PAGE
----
The Clubhouse Benefits from Municipal Ownership
Outwardly, The Clubhouse may appear similar to other family entertainment centers (FECs).
The 7-acre attraction in Ardmore, Oklahoma, features an arcade, miniature golf, go-karts, a zip line, and even a seasonal ice rink. But one significant aspect makes The Clubhouse different: It’s one of only a handful of U.S. FECs wholly owned and operated by a municipality.
In 2016, the Ardmore community, with a population of around 25,000, expressed a desire for the kind of entertainment that only FECs can provide. That led the city into unfamiliar territory—opening an attraction.
Alicia Henry, assistant director of the City of Ardmore Parks and Recreation Department, tells Funworld operating an FEC as a municipality can present challenges. The city’s somewhat lengthy bidding process took years to navigate, with The Clubhouse opening in September 2020. Another is the need to submit employment applications through the city’s parks and recreation department since all FEC staff are city employees.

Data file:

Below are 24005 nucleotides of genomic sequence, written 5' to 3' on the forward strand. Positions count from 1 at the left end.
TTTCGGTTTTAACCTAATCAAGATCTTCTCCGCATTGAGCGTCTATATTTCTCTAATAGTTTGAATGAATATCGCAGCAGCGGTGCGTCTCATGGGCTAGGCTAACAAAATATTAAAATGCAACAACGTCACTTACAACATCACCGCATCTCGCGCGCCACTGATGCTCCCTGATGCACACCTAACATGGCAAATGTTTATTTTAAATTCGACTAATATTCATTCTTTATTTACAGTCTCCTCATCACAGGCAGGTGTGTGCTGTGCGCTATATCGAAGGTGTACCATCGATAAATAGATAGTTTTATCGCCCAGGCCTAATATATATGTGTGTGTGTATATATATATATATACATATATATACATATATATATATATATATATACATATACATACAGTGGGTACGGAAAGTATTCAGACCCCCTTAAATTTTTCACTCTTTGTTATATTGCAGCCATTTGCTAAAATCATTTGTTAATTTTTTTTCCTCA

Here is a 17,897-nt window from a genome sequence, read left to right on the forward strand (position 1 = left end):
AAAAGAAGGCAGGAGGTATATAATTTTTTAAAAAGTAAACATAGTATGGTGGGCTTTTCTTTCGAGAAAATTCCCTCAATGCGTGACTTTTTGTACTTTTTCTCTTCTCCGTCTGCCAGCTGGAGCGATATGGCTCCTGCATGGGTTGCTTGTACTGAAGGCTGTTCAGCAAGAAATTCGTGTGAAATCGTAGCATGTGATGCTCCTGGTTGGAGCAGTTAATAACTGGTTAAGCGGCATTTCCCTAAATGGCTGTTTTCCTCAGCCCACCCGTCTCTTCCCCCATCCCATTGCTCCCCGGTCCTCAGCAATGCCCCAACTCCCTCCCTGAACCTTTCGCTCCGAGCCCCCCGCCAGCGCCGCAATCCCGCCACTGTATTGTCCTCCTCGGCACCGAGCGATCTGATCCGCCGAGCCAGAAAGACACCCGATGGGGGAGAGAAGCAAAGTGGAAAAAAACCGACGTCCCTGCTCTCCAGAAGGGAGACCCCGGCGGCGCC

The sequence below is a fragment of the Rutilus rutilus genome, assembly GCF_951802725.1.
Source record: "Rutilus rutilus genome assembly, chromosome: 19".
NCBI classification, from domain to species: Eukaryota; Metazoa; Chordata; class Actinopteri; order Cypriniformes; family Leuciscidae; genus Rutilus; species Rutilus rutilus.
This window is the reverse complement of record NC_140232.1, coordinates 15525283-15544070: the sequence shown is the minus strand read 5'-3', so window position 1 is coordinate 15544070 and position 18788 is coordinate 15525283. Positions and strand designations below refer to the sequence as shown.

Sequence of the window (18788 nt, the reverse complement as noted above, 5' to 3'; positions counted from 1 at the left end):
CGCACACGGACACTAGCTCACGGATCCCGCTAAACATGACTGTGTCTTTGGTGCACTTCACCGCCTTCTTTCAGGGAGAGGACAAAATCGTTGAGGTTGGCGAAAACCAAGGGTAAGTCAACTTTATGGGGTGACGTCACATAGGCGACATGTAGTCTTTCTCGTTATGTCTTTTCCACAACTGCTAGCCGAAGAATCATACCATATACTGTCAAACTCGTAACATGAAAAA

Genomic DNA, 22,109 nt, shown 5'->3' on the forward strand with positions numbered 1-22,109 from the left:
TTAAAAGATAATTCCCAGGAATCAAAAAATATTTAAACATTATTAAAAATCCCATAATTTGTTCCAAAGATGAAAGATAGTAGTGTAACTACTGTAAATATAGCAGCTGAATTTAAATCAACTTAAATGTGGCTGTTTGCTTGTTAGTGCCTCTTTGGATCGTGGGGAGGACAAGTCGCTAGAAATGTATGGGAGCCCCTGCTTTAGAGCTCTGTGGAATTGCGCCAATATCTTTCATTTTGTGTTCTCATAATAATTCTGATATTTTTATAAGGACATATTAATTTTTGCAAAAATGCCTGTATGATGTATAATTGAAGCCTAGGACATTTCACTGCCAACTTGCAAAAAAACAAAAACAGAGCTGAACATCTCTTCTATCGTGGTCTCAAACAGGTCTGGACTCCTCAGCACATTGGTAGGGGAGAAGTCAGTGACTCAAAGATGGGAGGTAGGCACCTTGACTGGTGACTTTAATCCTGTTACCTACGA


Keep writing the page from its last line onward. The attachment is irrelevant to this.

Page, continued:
“We had to develop everything and fit it into city regulations and procedures,” she says. “We had to develop our handbooks, money-handling procedures, birthday party packages, etc., all without having any prior experience working in an FEC. For instance, as a city entity, having cash on hand is not a standard. Also, we have to think outside the box when it comes to staff rewards. We cannot purchase anything with city funds to give to staff, which includes gift cards. Our money is taxpayer money.”
But there’s one significant advantage to municipal ownership—having the support of city funding, which she says helps in cases like a pandemic or when major equipment needs replacing.
“One other difference is that we, as city employees, don’t just represent a small business, we represent an entire city,” she says. “Our personal lives and professional lives represent the City of Ardmore and are scrutinized by the public.”
The $8.5 million project hoped to open before summer 2020, but COVID-19-related delays pushed the opening until last autumn.
The Clubhouse name was chosen to recreate childhood memories of playing in backyard treehouses.
“We were definitely expecting the community to be happy because they wanted this, but we’ve been pleasantly surprised by how much they love it,” says Henry. “Our revenue has by far exceeded our expectations, and we still haven’t been open a year.”
In fact, thoughts are already turning to future expansion. The Clubhouse features several outdoor attractions, including “Water Wars,” which Henry describes as “the ultimate water balloon fight”; “Flight Zip Line,” stretching between three towers and three zip lines; and four challenge courses. The 9,000-square-foot indoor area offers 31 arcade games, a café, and party rooms.